The RDA is the Relationship Development Assessment in which consultants help families figure out where a child and family are, select achievable goals, and break down the first goal into bite-sized chunks. We just finished RDA Session 4 (of a total of 6) with our consultant in two phone calls.
In reviewing all of the objectives in Stage 2 (where Pamela is developmentally in her dynamic intelligence abilities), one huge gap became clear: almost all objectives we have not accomplished fall under the category of communication and social competence! Since Pamela's aphasia makes declarative communication a major challenge for her, we decided to work on this goal through gestures. If she begins to feel competent in nonverbal declarative communication, she might transfer that to her verbal comments.
My assignment was to spend the weekend paying attention to all of Pamela's gestures and assigning a function to them. I put the information in a spreadsheet, and we came up with some fascinating conclusions. The first revelation for me was that Pamela has a rich and varied gesture vocabulary. First, we focused on distinctions made in RDI: declarative versus imperative communication.
Declarative - Pointing something out to me
Imperative - Go away!
However, we saw a sizable number of gestures in which Pamela reacted to a situation and showed her emotion with a gesture. If she directed the gesture toward me to share her feeling, we called it declarative. If she directed the gesture to me to get something she wants, we called it imperative. If the gesture was internal to her and I was just a fly on the wall to her, then we called it reactional.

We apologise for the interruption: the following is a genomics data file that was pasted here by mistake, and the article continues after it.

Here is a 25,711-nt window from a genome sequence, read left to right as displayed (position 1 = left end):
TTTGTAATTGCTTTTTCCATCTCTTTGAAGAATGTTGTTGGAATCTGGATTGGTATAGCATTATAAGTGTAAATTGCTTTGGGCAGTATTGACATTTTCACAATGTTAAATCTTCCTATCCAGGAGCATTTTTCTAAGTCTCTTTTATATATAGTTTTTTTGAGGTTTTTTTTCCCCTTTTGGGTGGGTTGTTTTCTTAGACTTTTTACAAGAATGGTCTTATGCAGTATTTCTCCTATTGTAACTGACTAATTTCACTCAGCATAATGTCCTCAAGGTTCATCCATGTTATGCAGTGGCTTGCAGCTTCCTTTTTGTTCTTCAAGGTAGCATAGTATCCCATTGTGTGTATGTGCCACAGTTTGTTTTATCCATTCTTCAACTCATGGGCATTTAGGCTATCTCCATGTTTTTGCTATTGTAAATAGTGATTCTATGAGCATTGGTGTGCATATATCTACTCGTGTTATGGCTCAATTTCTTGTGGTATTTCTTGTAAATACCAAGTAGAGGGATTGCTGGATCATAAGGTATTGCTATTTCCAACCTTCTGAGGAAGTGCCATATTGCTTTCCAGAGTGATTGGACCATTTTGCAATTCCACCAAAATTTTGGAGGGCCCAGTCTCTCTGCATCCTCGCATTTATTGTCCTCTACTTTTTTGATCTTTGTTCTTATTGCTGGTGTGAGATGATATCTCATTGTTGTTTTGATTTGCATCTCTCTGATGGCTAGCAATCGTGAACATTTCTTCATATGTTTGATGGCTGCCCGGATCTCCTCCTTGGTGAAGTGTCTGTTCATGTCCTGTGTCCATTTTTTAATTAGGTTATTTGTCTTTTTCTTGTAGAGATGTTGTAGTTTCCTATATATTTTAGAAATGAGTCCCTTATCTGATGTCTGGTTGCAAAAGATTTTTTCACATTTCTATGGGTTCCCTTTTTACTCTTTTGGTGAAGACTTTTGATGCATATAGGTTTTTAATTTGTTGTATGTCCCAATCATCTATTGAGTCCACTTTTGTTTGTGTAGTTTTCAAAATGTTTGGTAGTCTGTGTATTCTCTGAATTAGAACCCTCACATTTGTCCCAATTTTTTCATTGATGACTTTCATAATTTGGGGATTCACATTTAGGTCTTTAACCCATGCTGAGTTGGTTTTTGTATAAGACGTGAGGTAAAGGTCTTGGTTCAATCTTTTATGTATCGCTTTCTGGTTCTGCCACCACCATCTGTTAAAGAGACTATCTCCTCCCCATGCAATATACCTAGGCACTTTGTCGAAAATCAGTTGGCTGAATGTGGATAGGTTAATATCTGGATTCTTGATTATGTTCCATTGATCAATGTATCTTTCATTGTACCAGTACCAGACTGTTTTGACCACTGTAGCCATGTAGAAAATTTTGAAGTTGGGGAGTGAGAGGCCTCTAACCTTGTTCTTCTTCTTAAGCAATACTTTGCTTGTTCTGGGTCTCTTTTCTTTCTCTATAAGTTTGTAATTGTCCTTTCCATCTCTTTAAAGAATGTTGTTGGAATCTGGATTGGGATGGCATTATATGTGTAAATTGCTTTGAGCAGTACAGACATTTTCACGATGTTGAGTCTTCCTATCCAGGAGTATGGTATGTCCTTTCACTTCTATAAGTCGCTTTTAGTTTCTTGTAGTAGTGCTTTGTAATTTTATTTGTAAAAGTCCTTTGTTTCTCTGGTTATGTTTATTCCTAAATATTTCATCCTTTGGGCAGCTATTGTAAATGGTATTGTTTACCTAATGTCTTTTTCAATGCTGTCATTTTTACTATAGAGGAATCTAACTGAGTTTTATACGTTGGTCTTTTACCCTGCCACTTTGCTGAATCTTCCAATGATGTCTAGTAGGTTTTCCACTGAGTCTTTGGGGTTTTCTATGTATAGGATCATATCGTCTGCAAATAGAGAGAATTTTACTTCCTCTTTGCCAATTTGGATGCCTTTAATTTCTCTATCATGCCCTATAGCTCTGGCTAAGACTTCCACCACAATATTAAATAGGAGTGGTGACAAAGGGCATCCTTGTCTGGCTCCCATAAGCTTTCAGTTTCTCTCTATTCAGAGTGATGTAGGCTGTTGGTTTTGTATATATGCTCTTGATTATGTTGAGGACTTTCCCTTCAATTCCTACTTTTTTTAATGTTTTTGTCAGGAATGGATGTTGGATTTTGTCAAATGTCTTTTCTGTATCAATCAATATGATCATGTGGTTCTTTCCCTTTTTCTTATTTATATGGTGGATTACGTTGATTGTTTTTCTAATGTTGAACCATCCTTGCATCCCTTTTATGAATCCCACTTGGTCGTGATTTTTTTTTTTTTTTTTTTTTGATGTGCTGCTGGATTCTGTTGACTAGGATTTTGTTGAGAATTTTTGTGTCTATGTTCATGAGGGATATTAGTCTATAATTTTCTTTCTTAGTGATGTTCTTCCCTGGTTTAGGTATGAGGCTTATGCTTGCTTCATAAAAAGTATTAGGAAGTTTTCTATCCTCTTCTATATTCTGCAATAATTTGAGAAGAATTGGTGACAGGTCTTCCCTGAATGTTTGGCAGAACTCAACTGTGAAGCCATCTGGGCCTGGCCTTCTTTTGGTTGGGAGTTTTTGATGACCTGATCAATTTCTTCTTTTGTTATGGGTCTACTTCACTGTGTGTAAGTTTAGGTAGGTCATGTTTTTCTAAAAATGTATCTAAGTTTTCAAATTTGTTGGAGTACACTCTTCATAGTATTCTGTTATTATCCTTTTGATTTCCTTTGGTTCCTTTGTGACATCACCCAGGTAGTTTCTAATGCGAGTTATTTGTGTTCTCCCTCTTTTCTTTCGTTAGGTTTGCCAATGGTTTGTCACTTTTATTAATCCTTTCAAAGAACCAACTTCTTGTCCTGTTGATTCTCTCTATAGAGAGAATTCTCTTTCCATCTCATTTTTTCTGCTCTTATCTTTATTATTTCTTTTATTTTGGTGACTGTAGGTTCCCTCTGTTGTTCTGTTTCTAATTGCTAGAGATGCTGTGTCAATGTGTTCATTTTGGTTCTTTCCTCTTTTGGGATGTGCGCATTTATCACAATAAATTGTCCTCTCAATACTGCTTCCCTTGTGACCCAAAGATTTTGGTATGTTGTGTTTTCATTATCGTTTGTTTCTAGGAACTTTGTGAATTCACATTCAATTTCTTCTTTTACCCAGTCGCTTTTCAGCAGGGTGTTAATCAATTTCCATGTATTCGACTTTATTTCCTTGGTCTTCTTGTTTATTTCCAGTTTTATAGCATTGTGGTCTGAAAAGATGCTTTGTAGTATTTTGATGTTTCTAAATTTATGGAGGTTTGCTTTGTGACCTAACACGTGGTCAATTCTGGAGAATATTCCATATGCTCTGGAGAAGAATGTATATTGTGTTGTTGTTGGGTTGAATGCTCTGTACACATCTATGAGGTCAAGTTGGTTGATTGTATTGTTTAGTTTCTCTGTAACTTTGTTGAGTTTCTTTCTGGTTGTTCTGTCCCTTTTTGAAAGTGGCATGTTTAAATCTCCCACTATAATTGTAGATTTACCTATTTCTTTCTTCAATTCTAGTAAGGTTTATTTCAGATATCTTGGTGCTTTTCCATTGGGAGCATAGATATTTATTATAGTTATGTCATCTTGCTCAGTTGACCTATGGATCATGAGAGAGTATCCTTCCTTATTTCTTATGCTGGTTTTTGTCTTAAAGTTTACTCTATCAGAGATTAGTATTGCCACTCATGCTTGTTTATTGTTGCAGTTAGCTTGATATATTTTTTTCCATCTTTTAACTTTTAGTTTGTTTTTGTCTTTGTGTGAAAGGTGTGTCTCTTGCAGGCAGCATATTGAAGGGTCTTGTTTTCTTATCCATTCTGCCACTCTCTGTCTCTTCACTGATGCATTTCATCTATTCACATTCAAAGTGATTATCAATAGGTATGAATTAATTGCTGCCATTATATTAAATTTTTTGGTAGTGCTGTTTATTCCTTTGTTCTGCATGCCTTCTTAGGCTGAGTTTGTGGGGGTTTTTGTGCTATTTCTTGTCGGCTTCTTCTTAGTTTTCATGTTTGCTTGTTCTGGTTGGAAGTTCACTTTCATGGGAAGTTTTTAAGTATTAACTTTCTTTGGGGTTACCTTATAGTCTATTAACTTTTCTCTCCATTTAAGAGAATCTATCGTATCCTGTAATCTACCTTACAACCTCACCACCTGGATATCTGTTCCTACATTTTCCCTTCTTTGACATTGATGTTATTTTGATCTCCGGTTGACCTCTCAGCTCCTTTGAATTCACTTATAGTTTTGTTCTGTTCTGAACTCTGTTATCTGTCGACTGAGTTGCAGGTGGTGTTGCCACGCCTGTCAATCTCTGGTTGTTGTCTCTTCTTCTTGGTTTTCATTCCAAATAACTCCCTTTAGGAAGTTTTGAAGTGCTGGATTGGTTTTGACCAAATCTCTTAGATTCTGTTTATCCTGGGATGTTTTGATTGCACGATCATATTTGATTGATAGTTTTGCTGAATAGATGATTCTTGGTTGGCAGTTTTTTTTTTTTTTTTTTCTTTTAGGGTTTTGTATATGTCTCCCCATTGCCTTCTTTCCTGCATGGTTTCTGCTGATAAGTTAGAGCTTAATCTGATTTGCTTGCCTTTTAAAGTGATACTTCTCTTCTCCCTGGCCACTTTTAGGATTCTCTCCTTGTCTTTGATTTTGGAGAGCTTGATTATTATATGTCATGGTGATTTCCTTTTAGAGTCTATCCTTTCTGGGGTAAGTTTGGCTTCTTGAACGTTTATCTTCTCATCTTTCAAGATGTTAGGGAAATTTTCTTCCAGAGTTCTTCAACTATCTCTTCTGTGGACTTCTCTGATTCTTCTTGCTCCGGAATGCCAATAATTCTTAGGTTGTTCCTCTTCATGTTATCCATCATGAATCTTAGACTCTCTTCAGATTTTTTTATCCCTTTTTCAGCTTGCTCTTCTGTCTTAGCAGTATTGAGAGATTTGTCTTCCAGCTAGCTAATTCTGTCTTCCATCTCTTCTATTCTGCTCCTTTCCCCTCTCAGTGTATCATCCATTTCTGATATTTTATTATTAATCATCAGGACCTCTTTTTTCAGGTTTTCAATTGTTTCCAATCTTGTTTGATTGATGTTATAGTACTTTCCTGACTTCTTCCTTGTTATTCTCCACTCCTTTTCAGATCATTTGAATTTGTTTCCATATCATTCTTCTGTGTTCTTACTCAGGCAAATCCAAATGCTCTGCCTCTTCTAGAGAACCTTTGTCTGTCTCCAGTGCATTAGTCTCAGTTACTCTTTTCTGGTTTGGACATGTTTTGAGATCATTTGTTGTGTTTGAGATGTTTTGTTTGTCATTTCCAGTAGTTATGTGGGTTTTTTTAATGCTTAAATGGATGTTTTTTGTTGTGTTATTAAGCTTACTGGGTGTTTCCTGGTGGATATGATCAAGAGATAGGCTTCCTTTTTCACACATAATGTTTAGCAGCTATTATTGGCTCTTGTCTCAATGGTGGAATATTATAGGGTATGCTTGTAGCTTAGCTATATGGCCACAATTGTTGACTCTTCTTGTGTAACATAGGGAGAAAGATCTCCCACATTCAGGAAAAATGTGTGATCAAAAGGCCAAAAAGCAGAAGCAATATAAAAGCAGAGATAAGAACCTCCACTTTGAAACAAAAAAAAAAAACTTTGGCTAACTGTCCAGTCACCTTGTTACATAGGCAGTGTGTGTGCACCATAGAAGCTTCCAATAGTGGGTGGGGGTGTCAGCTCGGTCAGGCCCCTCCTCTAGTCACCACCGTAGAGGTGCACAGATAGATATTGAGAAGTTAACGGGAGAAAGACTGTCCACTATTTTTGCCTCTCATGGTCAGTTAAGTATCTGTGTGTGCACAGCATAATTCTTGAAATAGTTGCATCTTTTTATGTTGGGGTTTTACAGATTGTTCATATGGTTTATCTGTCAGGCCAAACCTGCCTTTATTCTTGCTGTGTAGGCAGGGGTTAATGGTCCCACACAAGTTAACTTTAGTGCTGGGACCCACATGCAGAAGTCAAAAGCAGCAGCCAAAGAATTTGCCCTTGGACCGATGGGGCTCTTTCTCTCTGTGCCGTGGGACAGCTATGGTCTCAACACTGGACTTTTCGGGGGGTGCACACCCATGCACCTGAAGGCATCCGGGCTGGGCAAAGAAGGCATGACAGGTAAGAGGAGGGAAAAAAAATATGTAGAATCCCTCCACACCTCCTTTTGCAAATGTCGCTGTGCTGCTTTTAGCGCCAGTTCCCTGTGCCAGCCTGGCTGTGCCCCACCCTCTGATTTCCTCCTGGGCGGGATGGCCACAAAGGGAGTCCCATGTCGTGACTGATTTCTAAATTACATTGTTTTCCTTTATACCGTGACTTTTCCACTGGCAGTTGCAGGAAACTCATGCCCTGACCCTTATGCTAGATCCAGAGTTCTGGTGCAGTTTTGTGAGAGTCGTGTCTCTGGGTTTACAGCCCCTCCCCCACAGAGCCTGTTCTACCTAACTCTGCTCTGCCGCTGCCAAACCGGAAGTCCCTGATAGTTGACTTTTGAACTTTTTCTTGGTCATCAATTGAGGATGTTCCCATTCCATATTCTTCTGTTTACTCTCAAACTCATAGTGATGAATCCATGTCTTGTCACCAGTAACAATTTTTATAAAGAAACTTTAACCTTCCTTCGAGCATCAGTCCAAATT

Reactional - Happy
Putting my degree in statistics to use, I summarized our observations of Pamela's repertoire of gestures in the following chart (click it for a larger view).
The three slices of pie represents reactional (pink), imperative (light blue), and declarative (dark blue). The first conclusion is that two-thirds of her gestures are communications with other people. The second conclusion is that only 7% of all gestures are declarative. To put this in context, RDI teaches parents to speak declaratively 80% of the time so that the child will learn to speak more declaratively. The good news, Pamela has many wonderful, varied gestures. The bad news, she uses most of them in a bossy, imperative manner because we inadvertently trained her to do that through our example!
Tomorrow, I will cover our plan to work on declarative gestures.
Yay! I can't wait to read tomorrow's post. This post was very interesting. Your RDI consultant has a wonderful, systematic approach to make you see Pamela in a new light and make new discoveries about your interactions. That is good news about Pamela using varied gestures. Before ya know it, she'll have that declarative percentage WAY UP, I just know it. Rhonda
What a wonderful post! Thank you for translating your RDI experiences for the rest of us, and thanks so much for your encouragement and suggestions on my own efforts.
Post a Comment